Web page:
Just bought my first tub of Satin Ice. I have heard good things about it on CC, but before I used it wanted to see if there is anything special or helpful I should know. Any tips would be appreciated, Thanks.
Well, first off, it's yummy! Or at least much less yucky than Wilton.
I found that you'll need to dust your surfaces (rolling pin and countertop) with powdered sugar or cornstarch. Satin Ice is stickier than Wilton.
It will dry out pretty easily, so try to pull off only as much as you need, then seal the leftovers back in the ziptop bag in the plastic tub. It will keep for months as long as it's sealed.
If it does dry out, put a tiny bit of shortening on your hands, then knead it into the fondant. That will help bring it back.
Good luck, and have fun with it!
I've never had to knead shortening into it, but you will need to knead it quite a bit before you roll it out. As you're kneading it, keep going until it's completely smooth and not cracking anymore. If you don't knead it enough, it will crack as it stretches even slightly on the cake.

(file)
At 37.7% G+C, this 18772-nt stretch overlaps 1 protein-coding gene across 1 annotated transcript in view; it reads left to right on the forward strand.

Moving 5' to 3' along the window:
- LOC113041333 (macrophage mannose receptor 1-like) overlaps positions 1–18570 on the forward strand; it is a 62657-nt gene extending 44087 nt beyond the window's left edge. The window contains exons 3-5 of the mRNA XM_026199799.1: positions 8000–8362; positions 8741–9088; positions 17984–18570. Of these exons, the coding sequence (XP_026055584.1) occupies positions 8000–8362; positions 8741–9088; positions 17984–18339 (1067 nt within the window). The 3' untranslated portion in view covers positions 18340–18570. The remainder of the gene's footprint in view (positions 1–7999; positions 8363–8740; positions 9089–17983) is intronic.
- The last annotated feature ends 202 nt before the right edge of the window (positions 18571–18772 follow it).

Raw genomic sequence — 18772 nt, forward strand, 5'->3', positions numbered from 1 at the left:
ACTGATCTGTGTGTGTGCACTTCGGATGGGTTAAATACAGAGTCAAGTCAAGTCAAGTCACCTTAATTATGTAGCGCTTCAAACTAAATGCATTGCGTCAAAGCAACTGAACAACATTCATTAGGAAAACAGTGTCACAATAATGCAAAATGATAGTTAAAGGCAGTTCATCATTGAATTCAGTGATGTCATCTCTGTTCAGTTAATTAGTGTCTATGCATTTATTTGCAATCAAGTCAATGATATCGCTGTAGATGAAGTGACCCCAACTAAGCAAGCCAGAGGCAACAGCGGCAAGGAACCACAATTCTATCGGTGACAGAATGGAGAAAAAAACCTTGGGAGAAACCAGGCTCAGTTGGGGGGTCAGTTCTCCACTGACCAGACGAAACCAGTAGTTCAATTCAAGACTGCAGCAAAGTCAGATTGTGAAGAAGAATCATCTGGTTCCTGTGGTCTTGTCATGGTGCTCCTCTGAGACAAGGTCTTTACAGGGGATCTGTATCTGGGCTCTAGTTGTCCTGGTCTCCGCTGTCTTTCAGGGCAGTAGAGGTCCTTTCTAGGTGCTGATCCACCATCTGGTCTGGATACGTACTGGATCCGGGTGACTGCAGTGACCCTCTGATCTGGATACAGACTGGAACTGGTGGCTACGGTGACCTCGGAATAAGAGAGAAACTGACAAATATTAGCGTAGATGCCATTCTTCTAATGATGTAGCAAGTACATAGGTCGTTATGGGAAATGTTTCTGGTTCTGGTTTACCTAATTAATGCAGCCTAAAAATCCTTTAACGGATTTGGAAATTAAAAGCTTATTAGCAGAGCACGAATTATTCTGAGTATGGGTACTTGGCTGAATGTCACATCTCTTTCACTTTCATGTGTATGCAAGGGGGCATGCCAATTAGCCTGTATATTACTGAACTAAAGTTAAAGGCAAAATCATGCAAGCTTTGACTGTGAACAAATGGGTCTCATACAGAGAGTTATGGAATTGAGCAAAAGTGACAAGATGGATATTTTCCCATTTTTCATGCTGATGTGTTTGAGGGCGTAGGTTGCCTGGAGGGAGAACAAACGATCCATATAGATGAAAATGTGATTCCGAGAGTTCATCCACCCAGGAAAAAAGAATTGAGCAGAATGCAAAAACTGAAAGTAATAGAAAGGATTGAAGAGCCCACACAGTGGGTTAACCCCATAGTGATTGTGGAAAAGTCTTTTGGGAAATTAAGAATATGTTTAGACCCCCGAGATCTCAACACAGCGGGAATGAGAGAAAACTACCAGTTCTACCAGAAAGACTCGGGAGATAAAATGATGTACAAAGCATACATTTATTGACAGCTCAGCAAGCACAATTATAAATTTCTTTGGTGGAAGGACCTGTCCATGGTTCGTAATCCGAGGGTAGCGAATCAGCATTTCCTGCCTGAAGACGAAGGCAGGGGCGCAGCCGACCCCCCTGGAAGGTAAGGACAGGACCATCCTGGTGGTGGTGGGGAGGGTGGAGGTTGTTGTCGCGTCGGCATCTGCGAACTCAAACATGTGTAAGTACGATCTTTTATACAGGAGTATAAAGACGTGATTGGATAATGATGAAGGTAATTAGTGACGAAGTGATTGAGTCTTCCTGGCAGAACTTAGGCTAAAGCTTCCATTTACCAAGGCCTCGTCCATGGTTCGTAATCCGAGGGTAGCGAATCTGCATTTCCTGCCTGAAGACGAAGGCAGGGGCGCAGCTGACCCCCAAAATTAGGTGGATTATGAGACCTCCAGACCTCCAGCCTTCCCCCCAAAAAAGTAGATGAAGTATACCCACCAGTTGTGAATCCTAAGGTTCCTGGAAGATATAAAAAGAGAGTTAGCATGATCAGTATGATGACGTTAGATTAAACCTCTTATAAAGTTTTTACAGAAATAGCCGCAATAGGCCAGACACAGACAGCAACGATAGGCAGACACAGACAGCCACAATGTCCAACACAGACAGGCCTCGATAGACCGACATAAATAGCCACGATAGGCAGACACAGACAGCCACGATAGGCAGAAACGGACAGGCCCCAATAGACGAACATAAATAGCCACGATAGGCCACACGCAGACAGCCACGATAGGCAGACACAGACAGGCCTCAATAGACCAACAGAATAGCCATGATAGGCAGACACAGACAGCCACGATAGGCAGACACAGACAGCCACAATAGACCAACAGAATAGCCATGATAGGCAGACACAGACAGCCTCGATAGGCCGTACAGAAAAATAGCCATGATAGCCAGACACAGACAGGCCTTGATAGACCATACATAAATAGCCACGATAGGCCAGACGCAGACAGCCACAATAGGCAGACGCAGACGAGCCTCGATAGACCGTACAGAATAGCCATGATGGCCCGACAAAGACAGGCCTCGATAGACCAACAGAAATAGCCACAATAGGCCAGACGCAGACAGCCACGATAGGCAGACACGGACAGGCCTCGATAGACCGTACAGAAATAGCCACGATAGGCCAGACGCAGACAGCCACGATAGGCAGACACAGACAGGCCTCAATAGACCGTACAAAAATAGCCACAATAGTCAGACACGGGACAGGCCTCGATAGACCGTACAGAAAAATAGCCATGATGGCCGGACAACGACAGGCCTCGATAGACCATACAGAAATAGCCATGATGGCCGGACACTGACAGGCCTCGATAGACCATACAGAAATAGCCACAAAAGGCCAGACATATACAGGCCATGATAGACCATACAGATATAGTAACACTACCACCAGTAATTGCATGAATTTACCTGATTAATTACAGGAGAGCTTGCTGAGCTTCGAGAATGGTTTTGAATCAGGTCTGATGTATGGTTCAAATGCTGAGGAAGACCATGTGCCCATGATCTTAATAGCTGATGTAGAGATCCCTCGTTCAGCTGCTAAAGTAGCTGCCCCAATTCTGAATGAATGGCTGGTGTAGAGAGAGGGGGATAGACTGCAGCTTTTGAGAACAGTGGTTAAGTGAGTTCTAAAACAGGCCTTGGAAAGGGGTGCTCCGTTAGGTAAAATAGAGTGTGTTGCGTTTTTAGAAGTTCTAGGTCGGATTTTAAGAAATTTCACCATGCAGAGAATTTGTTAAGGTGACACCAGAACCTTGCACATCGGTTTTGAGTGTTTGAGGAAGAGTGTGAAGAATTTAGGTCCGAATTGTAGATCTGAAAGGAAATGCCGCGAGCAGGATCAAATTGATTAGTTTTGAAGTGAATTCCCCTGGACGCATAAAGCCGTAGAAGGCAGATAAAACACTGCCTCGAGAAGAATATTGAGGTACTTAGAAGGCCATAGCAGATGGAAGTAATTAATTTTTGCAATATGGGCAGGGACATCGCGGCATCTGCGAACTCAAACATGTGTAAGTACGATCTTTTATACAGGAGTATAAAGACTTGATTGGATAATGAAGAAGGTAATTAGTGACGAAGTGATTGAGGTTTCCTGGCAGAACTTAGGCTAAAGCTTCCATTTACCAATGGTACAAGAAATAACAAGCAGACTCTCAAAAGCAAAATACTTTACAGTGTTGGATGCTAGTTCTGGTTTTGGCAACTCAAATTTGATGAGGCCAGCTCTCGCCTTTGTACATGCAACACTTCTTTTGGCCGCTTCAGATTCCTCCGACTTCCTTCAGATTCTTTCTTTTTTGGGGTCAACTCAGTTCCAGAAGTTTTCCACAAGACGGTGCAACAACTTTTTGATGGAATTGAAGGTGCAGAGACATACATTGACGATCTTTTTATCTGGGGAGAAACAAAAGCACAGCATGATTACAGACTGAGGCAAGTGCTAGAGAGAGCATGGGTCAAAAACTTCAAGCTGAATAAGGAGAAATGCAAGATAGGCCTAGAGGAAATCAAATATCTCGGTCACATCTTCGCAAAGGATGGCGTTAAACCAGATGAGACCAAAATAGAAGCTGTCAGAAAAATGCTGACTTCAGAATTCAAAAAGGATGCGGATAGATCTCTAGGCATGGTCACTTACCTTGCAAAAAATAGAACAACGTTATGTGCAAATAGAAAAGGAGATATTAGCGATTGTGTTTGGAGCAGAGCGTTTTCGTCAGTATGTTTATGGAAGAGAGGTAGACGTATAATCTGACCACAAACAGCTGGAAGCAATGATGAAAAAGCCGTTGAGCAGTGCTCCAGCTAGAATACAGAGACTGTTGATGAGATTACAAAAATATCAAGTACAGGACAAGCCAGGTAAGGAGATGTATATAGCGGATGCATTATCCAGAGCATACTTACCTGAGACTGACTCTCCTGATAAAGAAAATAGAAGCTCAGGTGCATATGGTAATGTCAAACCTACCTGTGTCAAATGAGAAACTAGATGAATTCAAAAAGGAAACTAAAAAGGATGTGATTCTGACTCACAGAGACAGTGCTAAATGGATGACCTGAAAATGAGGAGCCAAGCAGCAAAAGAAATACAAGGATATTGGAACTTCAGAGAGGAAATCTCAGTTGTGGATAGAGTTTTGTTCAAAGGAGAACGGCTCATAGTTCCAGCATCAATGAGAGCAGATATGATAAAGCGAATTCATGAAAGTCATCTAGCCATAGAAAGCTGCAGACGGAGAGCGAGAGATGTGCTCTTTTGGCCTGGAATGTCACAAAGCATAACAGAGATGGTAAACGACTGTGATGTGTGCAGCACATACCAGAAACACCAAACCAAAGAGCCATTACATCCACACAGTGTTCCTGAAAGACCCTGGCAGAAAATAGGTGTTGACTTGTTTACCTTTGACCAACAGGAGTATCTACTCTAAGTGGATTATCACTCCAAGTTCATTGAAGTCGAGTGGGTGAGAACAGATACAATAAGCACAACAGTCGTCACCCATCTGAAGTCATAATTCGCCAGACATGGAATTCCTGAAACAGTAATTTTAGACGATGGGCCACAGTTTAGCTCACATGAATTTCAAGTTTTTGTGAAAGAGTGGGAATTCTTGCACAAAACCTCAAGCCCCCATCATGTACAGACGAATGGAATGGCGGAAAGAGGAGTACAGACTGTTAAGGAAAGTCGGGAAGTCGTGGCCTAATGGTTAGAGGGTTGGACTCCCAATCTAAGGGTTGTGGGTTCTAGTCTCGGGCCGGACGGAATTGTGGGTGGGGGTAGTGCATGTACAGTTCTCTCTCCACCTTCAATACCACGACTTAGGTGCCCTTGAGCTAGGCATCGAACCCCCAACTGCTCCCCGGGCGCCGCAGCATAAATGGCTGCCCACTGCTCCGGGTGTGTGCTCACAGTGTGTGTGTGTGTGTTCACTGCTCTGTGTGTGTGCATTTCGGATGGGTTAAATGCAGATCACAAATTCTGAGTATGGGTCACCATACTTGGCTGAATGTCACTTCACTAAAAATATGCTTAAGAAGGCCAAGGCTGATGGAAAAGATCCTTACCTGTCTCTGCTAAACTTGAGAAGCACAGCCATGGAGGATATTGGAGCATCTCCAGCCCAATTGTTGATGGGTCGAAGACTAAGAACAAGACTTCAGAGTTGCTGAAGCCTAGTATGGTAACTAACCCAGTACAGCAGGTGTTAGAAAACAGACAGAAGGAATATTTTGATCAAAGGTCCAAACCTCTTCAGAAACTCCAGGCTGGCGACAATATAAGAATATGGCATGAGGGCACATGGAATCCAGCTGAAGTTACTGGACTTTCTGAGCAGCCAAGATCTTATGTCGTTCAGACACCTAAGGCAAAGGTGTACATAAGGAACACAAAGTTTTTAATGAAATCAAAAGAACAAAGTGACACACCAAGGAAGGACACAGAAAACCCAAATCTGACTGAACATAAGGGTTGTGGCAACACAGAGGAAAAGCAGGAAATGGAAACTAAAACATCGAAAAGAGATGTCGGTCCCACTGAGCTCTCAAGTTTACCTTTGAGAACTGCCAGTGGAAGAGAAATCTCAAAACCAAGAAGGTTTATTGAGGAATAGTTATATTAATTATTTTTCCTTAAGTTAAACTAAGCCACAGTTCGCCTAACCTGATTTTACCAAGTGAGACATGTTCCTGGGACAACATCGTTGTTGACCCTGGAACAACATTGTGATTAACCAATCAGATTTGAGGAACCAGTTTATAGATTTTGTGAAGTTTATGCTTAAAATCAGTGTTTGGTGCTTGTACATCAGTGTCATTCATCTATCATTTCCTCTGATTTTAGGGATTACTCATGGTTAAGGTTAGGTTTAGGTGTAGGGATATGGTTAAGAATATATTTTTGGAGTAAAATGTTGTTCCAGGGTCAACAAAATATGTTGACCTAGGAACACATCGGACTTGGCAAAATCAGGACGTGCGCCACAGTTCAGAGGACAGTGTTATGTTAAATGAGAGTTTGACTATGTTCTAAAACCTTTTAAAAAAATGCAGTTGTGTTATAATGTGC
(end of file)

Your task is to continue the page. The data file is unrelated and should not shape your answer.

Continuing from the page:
Wow, that's weird...I have found that Satin Ice needs no dusting at all, as my tub was not at all sticky. In fact, when I dusted my workspace and pin for the first time I worked with it, it made it too dry!
On the other hand, Wilton fondant has always required quite a bit of dusting (or crisco).
Ali hit the nail on the head about taking the time to knead Satin Ice.
I roll my Satin Ice on a piece of vinyl from Wal-Mart. I rub the slightest bit of Crisco on my hands, rolling pin, and the vinyl.
If I have any problem with it--or with any fondant, for that matter--it's that when trying to get a dark color I need to add powdered sugar to decrease the stickiness. This leads to a drier result, but I don't really see any good solution to this--unless I break down and purchase some of the pre-made colors. I start with white unless I need brown or black, and then I begin with the chocolate Satin Ice.
The flavor is still superior to Wilton and I think it is more workable than MMF for large projects--especially if you need to roll it thick.